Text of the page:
Among animators, Ralph Bakshi's movies are discussed much less than his use of the rotoscope. Rotoscoping is basically the tracing of pre-shot live-action characters to generate animated figures, and Bakshi was the target of scorn when he copied shots from Sergei Eisenstein's Alexander Nevsky to serve as armies of goblins for Wizards. That artistic 'borrowing' aside, it must be remembered that rotoscoping was being done as soon as animation was born, and that Walt Disney often rotoscoped live-action figures to create characters such as Snow White.

Bakshi's carefully cast 'actors' performed all the fighting and other action for a film camera, and then were carefully traced into traditional ink 'n paint animated characters. It's not as easy as it looks to render an acceptable graphic from a traced figure, and Bakshi's animators added many details along the way. Traditional animators use exaggeration and emphasis to communicate through their creations; the 'human' animals in Bambi are a prime example of this. The characters in Fire and Ice are embellished with added detail but remain 'xeroxes' of realistic action. Locking animated characters into the physical limitations of what live-action 'models' can perform seems a waste of graphic possibilities. In Fire and Ice Bakshi uses animation as a special-effects tool, to create a stylized realist world instead of one based in fantasy design. With today's computers, live-action movies do exactly the same thing, but instead of tracing live action they record it in a way that it can be manipulated through computer-generated imagery.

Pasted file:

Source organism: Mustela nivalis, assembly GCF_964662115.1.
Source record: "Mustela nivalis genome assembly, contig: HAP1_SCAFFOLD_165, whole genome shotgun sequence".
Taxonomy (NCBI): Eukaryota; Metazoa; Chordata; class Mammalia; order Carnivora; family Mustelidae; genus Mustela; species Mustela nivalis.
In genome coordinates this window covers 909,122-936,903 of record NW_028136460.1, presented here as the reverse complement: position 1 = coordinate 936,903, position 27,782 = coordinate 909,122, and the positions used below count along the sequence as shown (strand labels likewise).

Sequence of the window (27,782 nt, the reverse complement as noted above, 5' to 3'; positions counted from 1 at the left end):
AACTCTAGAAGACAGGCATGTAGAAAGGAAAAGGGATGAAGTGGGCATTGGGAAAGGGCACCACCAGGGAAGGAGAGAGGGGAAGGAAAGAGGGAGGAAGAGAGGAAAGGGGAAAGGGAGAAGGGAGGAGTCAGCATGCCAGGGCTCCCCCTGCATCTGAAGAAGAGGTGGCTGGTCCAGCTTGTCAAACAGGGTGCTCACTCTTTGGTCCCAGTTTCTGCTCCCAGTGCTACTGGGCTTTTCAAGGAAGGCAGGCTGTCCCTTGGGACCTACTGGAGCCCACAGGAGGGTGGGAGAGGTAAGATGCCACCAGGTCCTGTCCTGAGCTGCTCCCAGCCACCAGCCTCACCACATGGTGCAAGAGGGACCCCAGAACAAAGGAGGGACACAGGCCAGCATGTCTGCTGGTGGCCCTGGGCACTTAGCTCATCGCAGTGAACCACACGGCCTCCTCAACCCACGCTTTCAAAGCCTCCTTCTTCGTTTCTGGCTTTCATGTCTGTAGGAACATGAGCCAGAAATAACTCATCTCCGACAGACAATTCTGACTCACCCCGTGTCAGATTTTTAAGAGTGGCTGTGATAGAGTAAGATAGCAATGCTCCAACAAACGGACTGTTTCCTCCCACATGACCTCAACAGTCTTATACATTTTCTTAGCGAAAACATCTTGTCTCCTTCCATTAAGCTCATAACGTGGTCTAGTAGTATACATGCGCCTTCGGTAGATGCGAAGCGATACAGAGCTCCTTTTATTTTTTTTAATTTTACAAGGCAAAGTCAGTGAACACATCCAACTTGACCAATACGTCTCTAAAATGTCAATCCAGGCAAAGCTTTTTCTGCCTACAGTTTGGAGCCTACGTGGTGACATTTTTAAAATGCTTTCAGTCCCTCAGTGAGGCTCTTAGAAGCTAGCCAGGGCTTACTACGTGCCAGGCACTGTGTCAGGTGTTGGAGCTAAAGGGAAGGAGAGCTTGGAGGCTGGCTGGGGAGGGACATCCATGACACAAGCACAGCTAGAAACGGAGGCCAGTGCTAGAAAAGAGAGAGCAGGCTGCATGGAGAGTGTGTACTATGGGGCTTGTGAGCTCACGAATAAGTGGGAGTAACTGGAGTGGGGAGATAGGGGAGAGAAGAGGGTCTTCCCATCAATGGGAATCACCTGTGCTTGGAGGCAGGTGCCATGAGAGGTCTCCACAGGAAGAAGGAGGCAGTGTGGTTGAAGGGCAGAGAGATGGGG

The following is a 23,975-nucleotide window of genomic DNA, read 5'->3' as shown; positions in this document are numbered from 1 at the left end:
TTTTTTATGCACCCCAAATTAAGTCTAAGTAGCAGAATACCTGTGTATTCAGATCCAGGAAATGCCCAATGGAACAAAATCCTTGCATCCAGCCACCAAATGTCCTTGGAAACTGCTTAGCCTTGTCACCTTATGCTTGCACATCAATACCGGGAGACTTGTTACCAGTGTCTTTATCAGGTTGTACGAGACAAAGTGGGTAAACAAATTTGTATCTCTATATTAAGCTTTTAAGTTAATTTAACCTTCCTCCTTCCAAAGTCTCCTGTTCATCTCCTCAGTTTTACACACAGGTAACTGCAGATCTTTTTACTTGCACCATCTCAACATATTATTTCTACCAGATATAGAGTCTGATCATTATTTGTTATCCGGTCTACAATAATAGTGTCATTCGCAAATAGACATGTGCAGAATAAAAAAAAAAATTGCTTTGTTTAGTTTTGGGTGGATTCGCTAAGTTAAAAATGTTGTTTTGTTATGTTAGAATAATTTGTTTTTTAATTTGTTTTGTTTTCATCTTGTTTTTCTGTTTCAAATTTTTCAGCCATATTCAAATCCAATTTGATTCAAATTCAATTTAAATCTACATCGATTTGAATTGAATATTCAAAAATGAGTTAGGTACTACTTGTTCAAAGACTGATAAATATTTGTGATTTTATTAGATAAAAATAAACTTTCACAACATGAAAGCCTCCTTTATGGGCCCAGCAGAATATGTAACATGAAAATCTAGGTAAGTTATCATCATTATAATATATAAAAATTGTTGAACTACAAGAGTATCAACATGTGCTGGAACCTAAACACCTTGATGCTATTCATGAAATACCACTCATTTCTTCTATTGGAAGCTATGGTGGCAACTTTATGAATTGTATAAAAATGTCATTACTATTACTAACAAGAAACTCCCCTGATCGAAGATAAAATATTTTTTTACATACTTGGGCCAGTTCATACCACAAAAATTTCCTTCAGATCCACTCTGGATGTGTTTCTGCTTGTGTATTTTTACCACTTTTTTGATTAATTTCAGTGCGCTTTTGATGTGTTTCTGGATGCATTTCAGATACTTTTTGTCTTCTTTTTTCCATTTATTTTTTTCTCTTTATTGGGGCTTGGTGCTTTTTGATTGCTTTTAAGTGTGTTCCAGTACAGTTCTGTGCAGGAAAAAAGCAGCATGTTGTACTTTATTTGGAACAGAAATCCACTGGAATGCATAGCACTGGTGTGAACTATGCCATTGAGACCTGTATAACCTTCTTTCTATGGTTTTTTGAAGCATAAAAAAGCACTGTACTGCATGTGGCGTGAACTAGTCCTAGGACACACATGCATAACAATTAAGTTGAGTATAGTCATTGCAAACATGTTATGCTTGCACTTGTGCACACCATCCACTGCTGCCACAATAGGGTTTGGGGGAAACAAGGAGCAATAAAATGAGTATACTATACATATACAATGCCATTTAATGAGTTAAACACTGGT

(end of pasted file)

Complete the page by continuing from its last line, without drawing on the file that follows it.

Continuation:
Fire and Ice appeals to young boys who delighted at staring at the grim muscle bound warriors and erotically-charged nubile damsels in Frank Frazetta's sex-and-action pulp illustrations. The ferocious heroes are devoid of any thoughts beyond the next knife thrust or axe blow, and the wet-lipped heroine quivers fetchingly but remains chaste throughout. The film is yet another adult feature too infantile to be taken seriously, a kiddie entertainment comprised almost exclusively of content inappropriate for children.